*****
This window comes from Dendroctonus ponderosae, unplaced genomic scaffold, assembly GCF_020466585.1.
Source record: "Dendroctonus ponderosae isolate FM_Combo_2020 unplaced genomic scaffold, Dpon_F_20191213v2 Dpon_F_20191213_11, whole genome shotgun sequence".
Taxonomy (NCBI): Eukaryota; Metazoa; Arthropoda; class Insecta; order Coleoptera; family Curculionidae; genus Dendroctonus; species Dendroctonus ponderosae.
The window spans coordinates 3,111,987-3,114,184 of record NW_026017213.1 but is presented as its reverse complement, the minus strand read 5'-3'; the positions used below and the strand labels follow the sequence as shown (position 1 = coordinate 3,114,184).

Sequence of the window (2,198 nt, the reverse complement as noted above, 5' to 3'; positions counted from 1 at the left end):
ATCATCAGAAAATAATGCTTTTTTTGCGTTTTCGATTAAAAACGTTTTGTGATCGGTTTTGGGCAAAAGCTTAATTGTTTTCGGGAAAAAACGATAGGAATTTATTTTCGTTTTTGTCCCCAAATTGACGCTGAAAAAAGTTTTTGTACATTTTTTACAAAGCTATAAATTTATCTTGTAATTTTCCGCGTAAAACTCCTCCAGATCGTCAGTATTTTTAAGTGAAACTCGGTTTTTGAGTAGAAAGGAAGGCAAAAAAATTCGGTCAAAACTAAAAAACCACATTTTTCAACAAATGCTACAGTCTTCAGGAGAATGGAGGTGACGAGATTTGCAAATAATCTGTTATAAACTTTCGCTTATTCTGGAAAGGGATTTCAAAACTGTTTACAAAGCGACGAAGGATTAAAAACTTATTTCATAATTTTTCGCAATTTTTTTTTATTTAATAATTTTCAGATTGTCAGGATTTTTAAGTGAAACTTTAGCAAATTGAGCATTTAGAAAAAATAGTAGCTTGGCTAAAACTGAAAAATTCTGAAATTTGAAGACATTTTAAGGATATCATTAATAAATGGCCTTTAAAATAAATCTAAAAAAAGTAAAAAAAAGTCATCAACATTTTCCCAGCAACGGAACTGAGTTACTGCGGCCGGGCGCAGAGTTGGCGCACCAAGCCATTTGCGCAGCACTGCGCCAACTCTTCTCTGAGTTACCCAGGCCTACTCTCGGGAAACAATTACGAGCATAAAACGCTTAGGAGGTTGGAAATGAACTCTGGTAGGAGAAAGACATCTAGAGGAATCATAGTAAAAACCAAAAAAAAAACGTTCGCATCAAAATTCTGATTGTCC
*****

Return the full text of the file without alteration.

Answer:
This window comes from Dendroctonus ponderosae, unplaced genomic scaffold, assembly GCF_020466585.1.
Source record: "Dendroctonus ponderosae isolate FM_Combo_2020 unplaced genomic scaffold, Dpon_F_20191213v2 Dpon_F_20191213_11, whole genome shotgun sequence".
Taxonomy (NCBI): Eukaryota; Metazoa; Arthropoda; class Insecta; order Coleoptera; family Curculionidae; genus Dendroctonus; species Dendroctonus ponderosae.
The window spans coordinates 3,111,987-3,114,184 of record NW_026017213.1 but is presented as its reverse complement, the minus strand read 5'-3'; the positions used below and the strand labels follow the sequence as shown (position 1 = coordinate 3,114,184).

Sequence of the window (2,198 nt, the reverse complement as noted above, 5' to 3'; positions counted from 1 at the left end):
ATCATCAGAAAATAATGCTTTTTTTGCGTTTTCGATTAAAAACGTTTTGTGATCGGTTTTGGGCAAAAGCTTAATTGTTTTCGGGAAAAAACGATAGGAATTTATTTTCGTTTTTGTCCCCAAATTGACGCTGAAAAAAGTTTTTGTACATTTTTTACAAAGCTATAAATTTATCTTGTAATTTTCCGCGTAAAACTCCTCCAGATCGTCAGTATTTTTAAGTGAAACTCGGTTTTTGAGTAGAAAGGAAGGCAAAAAAATTCGGTCAAAACTAAAAAACCACATTTTTCAACAAATGCTACAGTCTTCAGGAGAATGGAGGTGACGAGATTTGCAAATAATCTGTTATAAACTTTCGCTTATTCTGGAAAGGGATTTCAAAACTGTTTACAAAGCGACGAAGGATTAAAAACTTATTTCATAATTTTTCGCAATTTTTTTTTATTTAATAATTTTCAGATTGTCAGGATTTTTAAGTGAAACTTTAGCAAATTGAGCATTTAGAAAAAATAGTAGCTTGGCTAAAACTGAAAAATTCTGAAATTTGAAGACATTTTAAGGATATCATTAATAAATGGCCTTTAAAATAAATCTAAAAAAAGTAAAAAAAAGTCATCAACATTTTCCCAGCAACGGAACTGAGTTACTGCGGCCGGGCGCAGAGTTGGCGCACCAAGCCATTTGCGCAGCACTGCGCCAACTCTTCTCTGAGTTACCCAGGCCTACTCTCGGGAAACAATTACGAGCATAAAACGCTTAGGAGGTTGGAAATGAACTCTGGTAGGAGAAAGACATCTAGAGGAATCATAGTAAAAACCAAAAAAAAAACGTTCGCATCAAAATTCTGATTGTCC